UC Berkeley’s new Rural Health Innovation program, or RHI, will begin in 2024, offering fully funded scholarships for an online Masters in Public Health, or MPH, according to Cathy Garza, executive director of Online On-Campus MPH, or OOMPH.
Garza said the program will be offered to experienced health care professionals who live and work in rural communities.
“The program will prepare the next generation of public health leaders and changemakers to innovate health policies, transform health systems, and advance health equity in rural America,” said Michael C. Lu, dean for the UC Berkeley School of Public Health, in an email.
The application opens in August 2023, according to Kim MacPherson, MPH program director. According to Garza, RHI will offer a total of 100 fully funded scholarships over the course of four years, or 25 per year.
The funding for the RHI program was a gift from alumnus Lynn Barr, MacPherson said. According to MacPherson, Barr’s donation of $10 million will help create a force of innovative rural healthcare professionals with degrees from campus’ School of Public Health. Lu said the funding from Lynn will go to providing full-ride scholarships and developing a tailored curriculum specific for rural health.
The goal of the program is to support rural health care professionals, according to McPhearson. McPhearson added that many rural health care workers already know the issues facing their communities and understand the ingrained challenges they face, yet often lack the influence and education necessary to affect health care policies that impact their communities. This program is based on Lynn’s experience and expertise in solving rural health care issues and her hope to create the next generation of rural health care advocates, McPhearson said.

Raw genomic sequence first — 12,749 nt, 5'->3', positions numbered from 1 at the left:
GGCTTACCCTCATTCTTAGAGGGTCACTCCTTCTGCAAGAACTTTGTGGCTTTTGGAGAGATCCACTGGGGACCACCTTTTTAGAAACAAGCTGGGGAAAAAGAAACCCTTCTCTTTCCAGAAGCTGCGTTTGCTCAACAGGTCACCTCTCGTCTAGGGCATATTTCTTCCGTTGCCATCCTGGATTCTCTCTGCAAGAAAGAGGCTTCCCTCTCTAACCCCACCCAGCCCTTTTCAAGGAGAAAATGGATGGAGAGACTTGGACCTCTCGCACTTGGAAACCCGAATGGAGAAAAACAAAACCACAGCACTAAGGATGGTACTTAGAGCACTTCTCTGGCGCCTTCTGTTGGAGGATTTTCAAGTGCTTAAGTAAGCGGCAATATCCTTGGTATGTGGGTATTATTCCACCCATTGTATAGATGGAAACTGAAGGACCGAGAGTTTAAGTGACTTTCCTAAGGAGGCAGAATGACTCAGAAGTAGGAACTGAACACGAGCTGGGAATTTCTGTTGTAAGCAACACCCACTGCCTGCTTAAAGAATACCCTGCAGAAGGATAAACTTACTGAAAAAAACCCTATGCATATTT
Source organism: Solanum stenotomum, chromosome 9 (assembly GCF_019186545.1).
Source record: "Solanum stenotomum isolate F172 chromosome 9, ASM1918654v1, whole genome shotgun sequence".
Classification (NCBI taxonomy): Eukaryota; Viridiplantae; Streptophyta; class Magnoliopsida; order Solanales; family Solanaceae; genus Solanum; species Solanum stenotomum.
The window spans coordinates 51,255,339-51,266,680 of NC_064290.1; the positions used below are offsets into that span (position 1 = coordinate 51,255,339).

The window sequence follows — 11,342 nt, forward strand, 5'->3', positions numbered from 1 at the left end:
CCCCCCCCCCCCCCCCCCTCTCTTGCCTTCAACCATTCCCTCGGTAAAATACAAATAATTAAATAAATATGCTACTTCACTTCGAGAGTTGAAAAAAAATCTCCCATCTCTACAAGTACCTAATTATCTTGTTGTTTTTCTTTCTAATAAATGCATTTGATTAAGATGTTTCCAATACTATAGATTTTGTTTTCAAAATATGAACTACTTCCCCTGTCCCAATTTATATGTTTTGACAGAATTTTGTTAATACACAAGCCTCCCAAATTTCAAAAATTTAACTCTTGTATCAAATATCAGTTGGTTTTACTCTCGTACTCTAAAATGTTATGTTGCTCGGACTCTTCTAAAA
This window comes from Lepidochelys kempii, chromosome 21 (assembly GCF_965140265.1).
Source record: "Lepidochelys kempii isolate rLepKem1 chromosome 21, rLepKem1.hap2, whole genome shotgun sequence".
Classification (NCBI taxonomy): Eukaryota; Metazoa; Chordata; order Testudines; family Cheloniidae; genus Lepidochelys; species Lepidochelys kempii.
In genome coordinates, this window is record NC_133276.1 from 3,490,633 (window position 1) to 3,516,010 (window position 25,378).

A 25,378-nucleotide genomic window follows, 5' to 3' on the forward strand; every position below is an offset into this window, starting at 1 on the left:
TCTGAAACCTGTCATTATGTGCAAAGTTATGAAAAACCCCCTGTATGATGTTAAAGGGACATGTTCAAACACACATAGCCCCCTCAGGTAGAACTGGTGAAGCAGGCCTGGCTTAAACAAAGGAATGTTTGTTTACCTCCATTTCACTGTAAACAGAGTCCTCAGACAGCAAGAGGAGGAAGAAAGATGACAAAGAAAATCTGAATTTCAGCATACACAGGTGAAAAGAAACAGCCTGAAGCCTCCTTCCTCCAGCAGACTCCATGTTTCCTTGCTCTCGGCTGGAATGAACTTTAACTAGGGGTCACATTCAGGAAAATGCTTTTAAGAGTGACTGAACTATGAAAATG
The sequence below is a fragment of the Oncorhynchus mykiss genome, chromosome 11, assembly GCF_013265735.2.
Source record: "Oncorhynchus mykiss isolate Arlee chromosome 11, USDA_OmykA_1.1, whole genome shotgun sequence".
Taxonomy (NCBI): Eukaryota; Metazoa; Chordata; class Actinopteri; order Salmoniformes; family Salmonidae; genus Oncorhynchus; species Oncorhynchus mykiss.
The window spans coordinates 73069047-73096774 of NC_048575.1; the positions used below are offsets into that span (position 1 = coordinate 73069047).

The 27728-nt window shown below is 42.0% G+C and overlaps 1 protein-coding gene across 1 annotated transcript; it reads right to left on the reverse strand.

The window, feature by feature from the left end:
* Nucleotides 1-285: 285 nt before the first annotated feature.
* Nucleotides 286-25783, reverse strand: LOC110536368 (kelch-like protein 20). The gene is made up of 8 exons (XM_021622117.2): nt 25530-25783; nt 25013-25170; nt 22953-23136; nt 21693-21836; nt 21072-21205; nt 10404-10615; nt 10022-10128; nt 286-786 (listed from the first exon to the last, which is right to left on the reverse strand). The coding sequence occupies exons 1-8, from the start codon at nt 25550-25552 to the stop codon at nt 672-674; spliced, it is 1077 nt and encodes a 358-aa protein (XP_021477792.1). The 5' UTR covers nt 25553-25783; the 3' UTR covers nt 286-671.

“While other rural health leadership programs exist,” Garaza said, “Berkeley’s OOMPH RHI program is unique for its curriculum and pedagogy, its focus on policy and advocacy and its commitment to diversity and health equity.”
The RHI program will be offered online, said Garza, as scholars must currently be working in rural communities. Garza added that students who are accepted into the RHI program will be able to study alongside other online on-campus master’s degree students from a wide range of specializations. The tailored curriculum, Garza said, will focus on issues that are specific to rural public health such as access, payment, quality of care and sustainability.
Out of the 100 scholars, 40 will be selected as RHI fellows and receive additional training in policy and advocacy, according to Garaza. The RHI Fellows will receive extra support in Washington, D.C. at the Rural Health Policy Institute, Garza added, where they will attend a one-week conference and meet with political leaders. Once in the RHI program, students can apply to be an RHI Fellow, Garza explained. RHI Fellows will also complete a part-time internship on a rural issue of their choice, according to McPhearson.
“Rural communities face significant health challenges and inequities, which won’t be solved by doing more of the same,” said Lu. “Our goal is to improve population health and advance health equity in rural America by preparing 100 rural health leaders and changemakers.”